The “tracker controversies”, ginned up and used by both sides in the Senate race, are immensely childish, and would be avoided by a modicum of common sense, adult behavior and decency.
First of all, the practice of having “trackers” who follow the candidate around waiting for them to drop a private F-bomb or careless remark, is stupid and insulting to the public. I know we on the left all celebrate George Allen’s scalp with the “macaca” remark, but truly, if you can’t win on the stupid, witless, dishonest and scandalous things people say in public — written into their speeches and into their public records — you’re not doing your job as a political operative. No. One. Cares.
Furthermore, if you’re a tracker, don’t stick a camera in someone’s face who is ancillary to the event, actively trying to cause a confrontation. Give people some personal space. That’s common sense and decency.
And if you’re being tailed a little too closely, try not to take the bait. Don’t threaten people — even if they’re being A-holes.
I don’t see why a political campaign has to turn into a middle-school recess showdown. I think everyone can grow the hell up for five minutes. Stop insulting the public’s intelligence. Stop turning a race with profound implications for the country’s future into The Jerry Springer Show.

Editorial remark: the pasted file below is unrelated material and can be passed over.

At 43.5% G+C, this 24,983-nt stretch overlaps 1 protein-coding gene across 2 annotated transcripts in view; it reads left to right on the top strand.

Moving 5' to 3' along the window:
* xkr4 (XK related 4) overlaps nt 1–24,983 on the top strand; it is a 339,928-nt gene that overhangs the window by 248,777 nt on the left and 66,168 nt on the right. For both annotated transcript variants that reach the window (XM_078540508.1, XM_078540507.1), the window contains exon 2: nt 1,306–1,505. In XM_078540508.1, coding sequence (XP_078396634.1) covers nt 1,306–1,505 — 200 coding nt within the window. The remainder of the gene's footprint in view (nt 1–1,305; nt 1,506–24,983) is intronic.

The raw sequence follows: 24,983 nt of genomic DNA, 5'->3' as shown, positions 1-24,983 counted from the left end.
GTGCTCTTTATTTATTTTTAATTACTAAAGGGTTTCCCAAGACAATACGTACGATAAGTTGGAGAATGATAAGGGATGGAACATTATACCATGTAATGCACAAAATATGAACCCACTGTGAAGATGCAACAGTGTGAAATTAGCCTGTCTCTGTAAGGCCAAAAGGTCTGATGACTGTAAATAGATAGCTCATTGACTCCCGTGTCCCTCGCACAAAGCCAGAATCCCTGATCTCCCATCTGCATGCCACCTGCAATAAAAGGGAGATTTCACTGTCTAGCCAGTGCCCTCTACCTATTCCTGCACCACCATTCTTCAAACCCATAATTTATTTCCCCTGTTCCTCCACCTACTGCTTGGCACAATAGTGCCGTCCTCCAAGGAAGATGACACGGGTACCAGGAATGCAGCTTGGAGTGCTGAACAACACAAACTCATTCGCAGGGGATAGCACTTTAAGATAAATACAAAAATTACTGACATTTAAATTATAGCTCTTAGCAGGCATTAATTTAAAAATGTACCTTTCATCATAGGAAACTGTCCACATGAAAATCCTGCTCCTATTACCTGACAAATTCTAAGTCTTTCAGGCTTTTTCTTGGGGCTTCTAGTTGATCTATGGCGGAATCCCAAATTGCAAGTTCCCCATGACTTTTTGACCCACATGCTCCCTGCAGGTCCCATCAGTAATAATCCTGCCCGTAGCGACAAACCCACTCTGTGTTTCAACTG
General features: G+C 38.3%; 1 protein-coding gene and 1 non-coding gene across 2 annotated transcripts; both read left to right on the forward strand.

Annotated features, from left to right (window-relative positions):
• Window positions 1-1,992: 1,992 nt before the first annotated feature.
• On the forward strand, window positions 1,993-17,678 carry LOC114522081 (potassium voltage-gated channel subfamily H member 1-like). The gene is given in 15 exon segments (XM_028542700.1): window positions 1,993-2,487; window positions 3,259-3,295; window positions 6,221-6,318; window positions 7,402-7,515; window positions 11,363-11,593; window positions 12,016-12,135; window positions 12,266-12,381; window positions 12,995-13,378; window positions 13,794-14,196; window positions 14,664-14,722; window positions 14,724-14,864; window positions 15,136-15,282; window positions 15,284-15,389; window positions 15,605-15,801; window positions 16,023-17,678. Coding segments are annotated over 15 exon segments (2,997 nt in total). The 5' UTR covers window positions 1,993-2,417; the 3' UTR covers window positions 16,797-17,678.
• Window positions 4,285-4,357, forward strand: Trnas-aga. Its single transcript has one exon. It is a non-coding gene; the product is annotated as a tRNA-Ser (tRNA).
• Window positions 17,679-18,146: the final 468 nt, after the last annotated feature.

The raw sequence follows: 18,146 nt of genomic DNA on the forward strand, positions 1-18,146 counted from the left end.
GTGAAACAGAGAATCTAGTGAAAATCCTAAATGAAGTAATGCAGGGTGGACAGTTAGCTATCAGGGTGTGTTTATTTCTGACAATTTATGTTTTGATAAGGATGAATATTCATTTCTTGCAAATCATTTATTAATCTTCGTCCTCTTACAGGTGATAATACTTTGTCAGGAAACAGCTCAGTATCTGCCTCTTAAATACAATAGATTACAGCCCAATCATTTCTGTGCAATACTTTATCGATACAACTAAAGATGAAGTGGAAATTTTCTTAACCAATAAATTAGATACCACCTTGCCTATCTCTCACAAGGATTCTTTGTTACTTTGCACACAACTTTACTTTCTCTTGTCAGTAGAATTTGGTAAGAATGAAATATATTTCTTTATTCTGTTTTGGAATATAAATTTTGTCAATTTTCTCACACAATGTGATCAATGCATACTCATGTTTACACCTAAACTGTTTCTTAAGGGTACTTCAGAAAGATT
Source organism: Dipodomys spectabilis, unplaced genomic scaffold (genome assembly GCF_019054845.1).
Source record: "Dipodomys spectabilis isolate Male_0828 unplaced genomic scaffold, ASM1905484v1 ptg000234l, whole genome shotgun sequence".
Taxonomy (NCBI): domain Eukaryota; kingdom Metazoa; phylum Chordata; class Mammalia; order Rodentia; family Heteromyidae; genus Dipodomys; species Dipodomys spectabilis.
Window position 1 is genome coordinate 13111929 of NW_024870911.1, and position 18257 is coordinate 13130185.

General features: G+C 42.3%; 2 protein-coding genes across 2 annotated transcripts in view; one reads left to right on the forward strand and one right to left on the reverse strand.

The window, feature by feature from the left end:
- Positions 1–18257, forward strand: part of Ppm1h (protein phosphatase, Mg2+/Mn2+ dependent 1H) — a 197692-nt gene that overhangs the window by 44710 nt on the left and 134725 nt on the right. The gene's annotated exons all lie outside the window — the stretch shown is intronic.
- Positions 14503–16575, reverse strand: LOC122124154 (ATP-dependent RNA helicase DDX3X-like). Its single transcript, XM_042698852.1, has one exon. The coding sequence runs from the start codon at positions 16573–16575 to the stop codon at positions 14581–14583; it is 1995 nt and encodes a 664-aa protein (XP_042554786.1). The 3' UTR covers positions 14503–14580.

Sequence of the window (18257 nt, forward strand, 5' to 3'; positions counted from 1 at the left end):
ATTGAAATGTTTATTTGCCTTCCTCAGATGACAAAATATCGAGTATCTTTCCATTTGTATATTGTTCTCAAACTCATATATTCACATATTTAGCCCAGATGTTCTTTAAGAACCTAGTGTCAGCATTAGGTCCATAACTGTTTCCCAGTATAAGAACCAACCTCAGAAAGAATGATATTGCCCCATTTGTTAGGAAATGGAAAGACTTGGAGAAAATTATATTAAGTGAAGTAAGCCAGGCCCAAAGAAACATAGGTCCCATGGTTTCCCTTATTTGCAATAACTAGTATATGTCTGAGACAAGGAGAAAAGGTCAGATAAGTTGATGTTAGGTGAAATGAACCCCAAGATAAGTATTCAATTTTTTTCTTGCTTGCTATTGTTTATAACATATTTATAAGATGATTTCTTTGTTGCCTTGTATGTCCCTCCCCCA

I call on both sides to withdraw trackers — or at the very least for them to stay 10 yards away from the candidate at any given time.
UPDATE: I appreciate the wise points made by some of our commenters. I would say that a 10 yard rule would allow trackers to document public remarks, while giving a candidate plenty of space to speak confidentially with whomever they need.
With regard to the driver and Warren’s tracker: I do not approve of the driver’s behavior. But a 10 yard rule would make clear the distinction between tracker and stalker. Candidates and their aides may well understand how the game is played, but others may not, and feel threatened. If part of the game is to provoke people into angry outbursts — even if they should know better — then that’s beneath us, and needs to change.